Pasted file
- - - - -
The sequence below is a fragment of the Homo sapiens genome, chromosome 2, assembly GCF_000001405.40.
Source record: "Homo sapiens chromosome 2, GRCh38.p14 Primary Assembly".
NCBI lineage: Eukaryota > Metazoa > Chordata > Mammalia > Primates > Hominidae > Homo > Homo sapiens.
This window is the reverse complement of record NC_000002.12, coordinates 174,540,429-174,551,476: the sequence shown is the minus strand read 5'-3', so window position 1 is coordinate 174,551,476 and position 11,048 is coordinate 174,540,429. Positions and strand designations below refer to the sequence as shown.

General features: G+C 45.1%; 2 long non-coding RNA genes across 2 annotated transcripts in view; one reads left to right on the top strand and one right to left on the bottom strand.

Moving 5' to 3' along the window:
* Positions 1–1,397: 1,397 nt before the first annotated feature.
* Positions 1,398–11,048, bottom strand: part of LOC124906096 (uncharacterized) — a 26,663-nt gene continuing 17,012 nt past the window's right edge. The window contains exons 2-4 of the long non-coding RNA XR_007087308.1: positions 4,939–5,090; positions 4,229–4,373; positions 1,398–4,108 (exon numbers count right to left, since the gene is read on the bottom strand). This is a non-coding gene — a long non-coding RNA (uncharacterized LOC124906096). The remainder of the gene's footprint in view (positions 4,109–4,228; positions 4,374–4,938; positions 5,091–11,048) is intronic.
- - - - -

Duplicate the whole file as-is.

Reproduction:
The sequence below is a fragment of the Homo sapiens genome, chromosome 2, assembly GCF_000001405.40.
Source record: "Homo sapiens chromosome 2, GRCh38.p14 Primary Assembly".
NCBI lineage: Eukaryota > Metazoa > Chordata > Mammalia > Primates > Hominidae > Homo > Homo sapiens.
This window is the reverse complement of record NC_000002.12, coordinates 174,540,429-174,551,476: the sequence shown is the minus strand read 5'-3', so window position 1 is coordinate 174,551,476 and position 11,048 is coordinate 174,540,429. Positions and strand designations below refer to the sequence as shown.

General features: G+C 45.1%; 2 long non-coding RNA genes across 2 annotated transcripts in view; one reads left to right on the top strand and one right to left on the bottom strand.

Moving 5' to 3' along the window:
* Positions 1–1,397: 1,397 nt before the first annotated feature.
* Positions 1,398–11,048, bottom strand: part of LOC124906096 (uncharacterized) — a 26,663-nt gene continuing 17,012 nt past the window's right edge. The window contains exons 2-4 of the long non-coding RNA XR_007087308.1: positions 4,939–5,090; positions 4,229–4,373; positions 1,398–4,108 (exon numbers count right to left, since the gene is read on the bottom strand). This is a non-coding gene — a long non-coding RNA (uncharacterized LOC124906096). The remainder of the gene's footprint in view (positions 4,109–4,228; positions 4,374–4,938; positions 5,091–11,048) is intronic.